As described heretofore, an error is calculated in two different ways depending on the determination result at S902. Thus, the error of the defective line is distributed only in the distribution area. In other words, the error distribution area control unit 1551 is implemented by the determination processing at S902. Further, the error buffer proportion control unit 1553 is implemented by the processing at S903 and S904.

At S905, the CPU 301 determines whether the target pixel is supposed to be formed by ink droplets discharged from the defective nozzle 22. When the target pixel is formed by ink droplets from the defective nozzle 22 (S905: YES), the operation proceeds to S906. By contrast, when the target pixel is formed by ink droplets from a nozzle other than the defective nozzle 22 (S905: NO), the operation proceeds to S907.

At S906, the CPU 301 calculates an error to be distributed on the defective line. Specifically, the CPU 301 obtains the error RE or the distribution error TE in Equation (1), and these errors are stored in the second buffer 1512. After calculating the error at S906, the operation proceeds to S908.

At S907, the CPU 301 calculates an error to be distributed using a result of color quantization. After calculating the error at S907, the operation proceeds to S908.

The error calculated at S906 is an error stored as an initial value in the second buffer 1512. The error calculated at S907 is an error stored as an initial value in the first buffer 1511 or an updated error. However, in a case in which the distribution area is two or more lines, an error to be distributed to a line next to the defective line and lines subsequent to the next line is updated by the calculation at S907.

At S908, the CPU 301 determines whether the error obtained at S906 or S907 exceeds a predetermined upper limit. When the error exceeds the upper limit (S908: YES), the operation proceeds to S909. At S909, the CPU 301 replaces the obtained error with the upper limit. Thus, a series of steps of the processing loop L10 ends. By contrast, when the obtained error does not exceed the upper limit (S908: NO), a series of steps of the processing loop L10 ends.

In Equation (1), the larger the error RE, the larger the distribution error TE. Accordingly, even when the distribution error TE is distributed, color reproducibility in the distribution area may be deteriorated severely. When the upper limit is placed on the error to be distributed, the degradation of color reproducibility may be suppressed. For this reason, in this embodiment, an upper limit is placed on an error to be distributed. Thus, the error to be distributed is less than or equal to the upper limit regardless of a type of the error, i.e., regardless of whether the distribution error TE or the error RE is set as the faulty discharge error. The error distribution amount control unit 1552 is implemented by the processing of S905 to S909.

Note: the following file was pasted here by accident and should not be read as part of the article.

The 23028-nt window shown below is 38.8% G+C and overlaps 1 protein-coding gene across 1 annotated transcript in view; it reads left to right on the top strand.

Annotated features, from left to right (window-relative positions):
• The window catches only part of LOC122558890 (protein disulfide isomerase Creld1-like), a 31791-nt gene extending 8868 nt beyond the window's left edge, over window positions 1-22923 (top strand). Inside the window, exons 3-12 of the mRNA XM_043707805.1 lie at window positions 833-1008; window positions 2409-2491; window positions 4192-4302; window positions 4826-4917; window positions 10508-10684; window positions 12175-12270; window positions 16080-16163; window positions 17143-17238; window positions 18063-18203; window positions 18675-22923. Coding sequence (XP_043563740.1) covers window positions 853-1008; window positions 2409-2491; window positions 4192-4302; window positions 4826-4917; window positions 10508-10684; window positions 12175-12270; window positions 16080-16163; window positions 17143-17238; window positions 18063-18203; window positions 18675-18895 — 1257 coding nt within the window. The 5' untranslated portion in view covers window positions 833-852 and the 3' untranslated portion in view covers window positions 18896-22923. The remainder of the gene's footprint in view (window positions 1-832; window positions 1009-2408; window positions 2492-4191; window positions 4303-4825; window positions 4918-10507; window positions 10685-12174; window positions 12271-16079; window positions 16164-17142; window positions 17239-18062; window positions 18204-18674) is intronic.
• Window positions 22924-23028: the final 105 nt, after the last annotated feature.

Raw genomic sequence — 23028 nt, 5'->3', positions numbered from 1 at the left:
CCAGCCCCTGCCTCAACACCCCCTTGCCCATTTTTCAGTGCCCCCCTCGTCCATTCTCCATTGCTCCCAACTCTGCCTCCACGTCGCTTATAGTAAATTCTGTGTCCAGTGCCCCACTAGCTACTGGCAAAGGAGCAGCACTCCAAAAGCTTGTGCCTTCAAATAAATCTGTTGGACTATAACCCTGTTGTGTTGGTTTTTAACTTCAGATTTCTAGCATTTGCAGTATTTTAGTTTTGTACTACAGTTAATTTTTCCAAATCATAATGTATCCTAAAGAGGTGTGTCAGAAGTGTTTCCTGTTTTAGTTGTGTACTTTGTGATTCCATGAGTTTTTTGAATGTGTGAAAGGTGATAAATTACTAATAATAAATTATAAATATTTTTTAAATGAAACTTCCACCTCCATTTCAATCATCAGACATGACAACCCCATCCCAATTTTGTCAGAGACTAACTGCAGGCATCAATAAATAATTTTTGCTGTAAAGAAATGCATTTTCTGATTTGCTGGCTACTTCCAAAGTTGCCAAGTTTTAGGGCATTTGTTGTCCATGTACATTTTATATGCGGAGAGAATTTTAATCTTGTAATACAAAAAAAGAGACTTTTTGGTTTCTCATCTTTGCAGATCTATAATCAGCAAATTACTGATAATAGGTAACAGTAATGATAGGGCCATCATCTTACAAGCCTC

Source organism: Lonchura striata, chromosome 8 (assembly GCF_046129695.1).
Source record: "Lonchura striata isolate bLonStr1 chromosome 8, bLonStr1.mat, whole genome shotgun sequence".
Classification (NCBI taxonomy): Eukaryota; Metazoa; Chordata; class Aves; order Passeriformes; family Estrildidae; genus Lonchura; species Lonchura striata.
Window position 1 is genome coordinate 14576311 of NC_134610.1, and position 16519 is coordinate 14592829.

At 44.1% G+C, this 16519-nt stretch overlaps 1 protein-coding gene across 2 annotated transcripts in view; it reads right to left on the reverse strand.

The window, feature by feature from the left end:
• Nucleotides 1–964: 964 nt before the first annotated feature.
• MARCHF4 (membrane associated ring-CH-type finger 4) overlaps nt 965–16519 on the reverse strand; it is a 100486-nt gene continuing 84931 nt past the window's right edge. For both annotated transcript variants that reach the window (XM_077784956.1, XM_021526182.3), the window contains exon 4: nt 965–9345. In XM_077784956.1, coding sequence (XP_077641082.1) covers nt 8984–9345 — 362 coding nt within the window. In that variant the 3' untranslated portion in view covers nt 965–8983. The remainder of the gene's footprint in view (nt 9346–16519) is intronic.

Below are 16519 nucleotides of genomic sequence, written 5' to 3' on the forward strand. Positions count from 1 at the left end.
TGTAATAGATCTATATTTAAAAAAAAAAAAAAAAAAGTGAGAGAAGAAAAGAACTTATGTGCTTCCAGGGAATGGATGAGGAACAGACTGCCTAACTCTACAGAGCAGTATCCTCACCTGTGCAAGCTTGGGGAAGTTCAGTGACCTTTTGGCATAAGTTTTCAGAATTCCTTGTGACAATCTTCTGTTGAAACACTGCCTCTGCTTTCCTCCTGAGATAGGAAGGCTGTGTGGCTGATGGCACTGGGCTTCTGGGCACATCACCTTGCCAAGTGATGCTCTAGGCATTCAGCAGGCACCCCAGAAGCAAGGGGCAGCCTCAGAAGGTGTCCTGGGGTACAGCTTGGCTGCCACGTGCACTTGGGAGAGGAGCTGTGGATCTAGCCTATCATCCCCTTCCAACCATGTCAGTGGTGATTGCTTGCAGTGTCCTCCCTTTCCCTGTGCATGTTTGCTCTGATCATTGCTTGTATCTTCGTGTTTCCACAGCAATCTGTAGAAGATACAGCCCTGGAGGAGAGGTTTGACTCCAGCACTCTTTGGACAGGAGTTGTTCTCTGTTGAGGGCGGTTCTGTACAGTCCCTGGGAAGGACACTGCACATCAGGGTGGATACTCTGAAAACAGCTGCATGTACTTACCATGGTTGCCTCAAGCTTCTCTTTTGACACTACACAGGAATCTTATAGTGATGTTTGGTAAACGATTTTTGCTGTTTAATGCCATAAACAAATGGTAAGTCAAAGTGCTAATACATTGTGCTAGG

The processing loop L10 is repeated until all the pieces of pixel data constituting the input CMYK image data corresponding to one line are processed. When all the pieces of pixel data are processed, the operation proceeds from the processing loop L10 to S910.

At S910, the CPU 301 outputs the CMYK image data corresponding to one line on which the operation of distributing an error has been performed. Then, the halftone processing ends. The output CMYK image data is converted to image data of a raster format and output to the image forming apparatus 3.

It should be noted that the upper limit may be changeable because the degree of image quality degradation due to a distributed error varies depending on a content of image. For the similar reason, an equation or a LUT for calculating the distribution error TE, and the distribution area may be also changeable depending on a content of an image and the preference of a user for example. For example, the number of lines as the distribution area may be zero, or two or more.

In this embodiment, as described heretofore, the distribution of the faulty discharge error is controlled through three types of processing. The first one is placing a limit on the distribution area. The second one is manipulating the faulty discharge error (calculating the distribution error TE and placing an upper limit). The third one is incorporating the color quantization error. The degradation of image quality can be suppressed through even either one of these three types of processing for control. Further, in manipulating the faulty discharge error, the degradation of image quality can be suppressed by calculating the distribution error TE and distributing the calculated distribution error as the faulty discharge error even when the upper limit is placed on the error to be distributed. Alternatively, the degradation of image quality can be also suppressed by only placing the upper limit on the error to be distributed even when the distribution error is not calculated for distribution. Thus, at least one of the three types of processing for control may be performed. The processing to be performed may be arbitrarily changed